Green Industry: Europe works to compete with USA and China 


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Europe works to compete with USA and reduce its dependence on China. The European Commission proposed to increase the levels of State aid to allow the EU to be more competitive with the USA on green products and electric vehicles. 

Recently the European Commission launched the Green Deal Industrial Plan which also aims to secure the supply of raw materials for reducing the EU dependence from other Countries.

 “We have a once in a generation opportunity to show the way with speed, ambition and a sense of purpose to secure the EU’s industrial lead in the fast-growing net-zero technology sector. Europe is determined to lead the clean tech revolution. For our companies and people, it means turning skills into quality jobs and innovation into mass production, thanks to a simpler and faster framework. Better access to finance will allow our key clean tech industries to scale up quickly”, Ursula von der Leyen, President of the European Commission, said during the launch of the EU Green Deal Industrial Plan. 

Europe feels the pressure by key actors in the market like USA and China that invested lot of funds in their plans for companies, like the American Inflation Reduction Act (Ira). “Major economies are rightly stepping up investment in net zero industries “What we are looking at is that we have a global playing field”, the President Von der Leyen said during a press conference.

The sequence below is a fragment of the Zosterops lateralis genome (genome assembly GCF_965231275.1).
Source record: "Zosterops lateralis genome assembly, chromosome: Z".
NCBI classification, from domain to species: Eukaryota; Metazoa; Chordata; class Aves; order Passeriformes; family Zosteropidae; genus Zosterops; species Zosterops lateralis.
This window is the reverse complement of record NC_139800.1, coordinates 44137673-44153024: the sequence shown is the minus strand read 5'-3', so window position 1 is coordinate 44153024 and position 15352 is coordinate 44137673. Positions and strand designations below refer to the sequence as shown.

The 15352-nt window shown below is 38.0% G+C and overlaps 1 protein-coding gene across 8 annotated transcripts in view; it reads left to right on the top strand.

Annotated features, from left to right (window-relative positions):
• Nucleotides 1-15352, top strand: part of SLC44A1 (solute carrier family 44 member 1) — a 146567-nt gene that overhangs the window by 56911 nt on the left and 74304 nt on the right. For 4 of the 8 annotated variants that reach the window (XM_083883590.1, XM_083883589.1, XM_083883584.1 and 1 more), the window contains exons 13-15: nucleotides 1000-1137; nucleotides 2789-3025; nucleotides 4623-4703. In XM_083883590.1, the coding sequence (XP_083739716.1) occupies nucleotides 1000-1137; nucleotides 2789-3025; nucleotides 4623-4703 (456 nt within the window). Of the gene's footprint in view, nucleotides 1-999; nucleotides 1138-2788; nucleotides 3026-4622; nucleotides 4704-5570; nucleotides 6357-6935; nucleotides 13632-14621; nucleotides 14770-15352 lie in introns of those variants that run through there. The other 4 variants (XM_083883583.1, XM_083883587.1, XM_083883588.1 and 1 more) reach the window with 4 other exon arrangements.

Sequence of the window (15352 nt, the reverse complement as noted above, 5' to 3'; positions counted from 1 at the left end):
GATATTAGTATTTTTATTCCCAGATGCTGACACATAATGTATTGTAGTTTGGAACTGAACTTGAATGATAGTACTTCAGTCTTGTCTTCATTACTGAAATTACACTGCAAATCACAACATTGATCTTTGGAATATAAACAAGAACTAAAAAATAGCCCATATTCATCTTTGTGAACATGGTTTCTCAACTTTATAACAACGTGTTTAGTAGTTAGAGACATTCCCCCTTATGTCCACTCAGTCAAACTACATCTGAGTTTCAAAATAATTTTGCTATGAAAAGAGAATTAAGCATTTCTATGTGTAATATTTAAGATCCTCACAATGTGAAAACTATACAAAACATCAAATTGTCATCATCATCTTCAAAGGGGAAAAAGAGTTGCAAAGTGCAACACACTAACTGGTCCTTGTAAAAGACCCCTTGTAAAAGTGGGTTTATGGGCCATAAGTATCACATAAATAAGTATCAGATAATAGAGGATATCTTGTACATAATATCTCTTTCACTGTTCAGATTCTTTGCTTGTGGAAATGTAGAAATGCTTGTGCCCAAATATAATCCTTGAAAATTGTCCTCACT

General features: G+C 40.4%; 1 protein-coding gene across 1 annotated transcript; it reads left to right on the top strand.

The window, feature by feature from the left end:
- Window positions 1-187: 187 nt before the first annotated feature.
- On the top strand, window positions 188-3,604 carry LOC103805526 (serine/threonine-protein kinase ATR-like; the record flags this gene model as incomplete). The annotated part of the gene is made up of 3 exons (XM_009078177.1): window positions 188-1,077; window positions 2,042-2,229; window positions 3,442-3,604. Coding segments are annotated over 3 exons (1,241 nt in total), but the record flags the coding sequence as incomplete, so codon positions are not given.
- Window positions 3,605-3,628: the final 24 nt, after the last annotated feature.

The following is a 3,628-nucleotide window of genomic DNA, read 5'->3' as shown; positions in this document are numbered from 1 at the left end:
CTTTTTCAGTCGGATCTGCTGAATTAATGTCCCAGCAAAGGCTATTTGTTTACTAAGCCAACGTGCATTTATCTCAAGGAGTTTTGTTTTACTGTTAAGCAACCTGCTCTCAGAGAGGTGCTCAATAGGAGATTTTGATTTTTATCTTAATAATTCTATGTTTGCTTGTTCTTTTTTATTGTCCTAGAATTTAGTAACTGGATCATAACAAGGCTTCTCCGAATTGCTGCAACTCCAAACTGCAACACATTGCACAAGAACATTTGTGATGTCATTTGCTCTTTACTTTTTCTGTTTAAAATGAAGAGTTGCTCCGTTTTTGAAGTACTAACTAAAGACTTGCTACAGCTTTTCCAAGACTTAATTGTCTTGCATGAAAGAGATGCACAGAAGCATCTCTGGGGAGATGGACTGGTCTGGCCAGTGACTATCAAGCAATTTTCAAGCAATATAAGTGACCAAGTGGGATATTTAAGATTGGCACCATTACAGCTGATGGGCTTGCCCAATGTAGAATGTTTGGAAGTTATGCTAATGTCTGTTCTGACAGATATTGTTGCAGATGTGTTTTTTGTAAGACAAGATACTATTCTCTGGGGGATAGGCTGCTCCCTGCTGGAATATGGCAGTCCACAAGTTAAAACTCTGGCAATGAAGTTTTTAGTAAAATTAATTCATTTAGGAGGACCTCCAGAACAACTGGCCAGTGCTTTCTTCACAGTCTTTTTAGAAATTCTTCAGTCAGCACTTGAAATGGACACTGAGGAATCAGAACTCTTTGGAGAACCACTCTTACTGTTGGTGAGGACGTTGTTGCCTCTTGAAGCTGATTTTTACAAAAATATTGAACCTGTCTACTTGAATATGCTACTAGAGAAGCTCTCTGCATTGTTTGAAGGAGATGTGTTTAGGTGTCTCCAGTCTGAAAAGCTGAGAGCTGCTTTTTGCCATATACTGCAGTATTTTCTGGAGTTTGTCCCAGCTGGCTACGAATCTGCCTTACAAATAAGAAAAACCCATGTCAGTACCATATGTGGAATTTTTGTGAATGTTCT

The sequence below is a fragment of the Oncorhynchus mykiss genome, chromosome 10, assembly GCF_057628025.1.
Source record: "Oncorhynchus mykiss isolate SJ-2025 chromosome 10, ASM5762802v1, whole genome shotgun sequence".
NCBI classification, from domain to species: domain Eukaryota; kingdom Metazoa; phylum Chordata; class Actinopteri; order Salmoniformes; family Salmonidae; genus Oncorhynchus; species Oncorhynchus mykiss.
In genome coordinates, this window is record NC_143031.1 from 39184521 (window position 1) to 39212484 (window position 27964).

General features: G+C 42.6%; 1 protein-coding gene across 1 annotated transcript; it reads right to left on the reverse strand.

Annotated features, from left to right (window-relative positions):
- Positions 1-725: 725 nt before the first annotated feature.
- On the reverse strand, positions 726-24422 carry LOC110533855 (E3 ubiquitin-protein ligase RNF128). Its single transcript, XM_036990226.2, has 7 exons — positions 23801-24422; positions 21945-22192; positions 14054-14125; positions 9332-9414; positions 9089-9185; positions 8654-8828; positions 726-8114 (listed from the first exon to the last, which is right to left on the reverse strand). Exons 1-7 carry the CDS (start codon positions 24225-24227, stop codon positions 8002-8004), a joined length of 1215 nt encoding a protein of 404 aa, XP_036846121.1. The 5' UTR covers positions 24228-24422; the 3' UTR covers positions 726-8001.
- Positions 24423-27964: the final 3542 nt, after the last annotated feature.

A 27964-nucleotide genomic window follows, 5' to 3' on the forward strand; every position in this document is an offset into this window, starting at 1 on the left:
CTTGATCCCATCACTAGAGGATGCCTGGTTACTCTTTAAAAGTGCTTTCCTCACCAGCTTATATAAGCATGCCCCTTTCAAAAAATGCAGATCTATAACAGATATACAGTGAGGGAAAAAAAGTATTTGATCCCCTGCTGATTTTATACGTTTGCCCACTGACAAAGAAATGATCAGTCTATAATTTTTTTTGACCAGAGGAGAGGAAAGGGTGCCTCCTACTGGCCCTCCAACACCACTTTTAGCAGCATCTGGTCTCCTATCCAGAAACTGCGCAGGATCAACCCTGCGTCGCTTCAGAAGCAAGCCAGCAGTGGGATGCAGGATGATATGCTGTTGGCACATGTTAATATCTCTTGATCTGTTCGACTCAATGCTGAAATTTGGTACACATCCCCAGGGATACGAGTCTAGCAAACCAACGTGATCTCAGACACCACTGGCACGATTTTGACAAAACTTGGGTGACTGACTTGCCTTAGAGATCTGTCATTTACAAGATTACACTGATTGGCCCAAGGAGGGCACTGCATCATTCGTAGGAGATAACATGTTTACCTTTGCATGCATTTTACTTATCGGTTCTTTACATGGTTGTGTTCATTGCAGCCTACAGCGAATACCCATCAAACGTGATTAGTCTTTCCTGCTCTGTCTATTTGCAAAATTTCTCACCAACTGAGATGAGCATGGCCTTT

With the Green Deal Industrial Plan Europe aims to provide a “more supportive environment for the scaling up of the EU’s manufacturing capacity for the net-zero technologies and products required to meet Europe’s ambitious climate targets”.

The Plan is therefore based on four pillars: a predictable and simplified regulatory environment, speeding up access to finance, enhancing skills, and open trade for resilient supply chains.

The Commission will propose a Net-Zero Industry Act to identify goals for net-zero industrial capacity and provide a simplified regulatory framework to promote European strategic projects and develop standards to support the scale-up of technologies across the Single Market. The EU Commission is also working on the Critical Raw Materials Act to ensure “sufficient access to those materials, like rare earths, that are vital for manufacturing key technologies”. Brussels will focus also on the “reform of the electricity market design to make consumers benefit from the lower costs of renewables”.

Furthermore, the Commission aims to guarantee a level playing field within the Single Market while making it easier for the Member States to grant necessary aid to fast-track the green transition.

However, between 35% and 40% of all jobs could be affected by the green transition. The Commission will propose to establish Net-Zero Industry Academies to roll out up-skilling and re-skilling programmes in strategic industries

An other crucial point of the Plan is to “protect the Single Market from unfair trade in the clean tech sector”. The EU Commission will use its instruments to “ensure that foreign subsidies do not distort competition in the Single Market, also in the clean-tech sector”. 

Written by:      Maria Irene Giuntella

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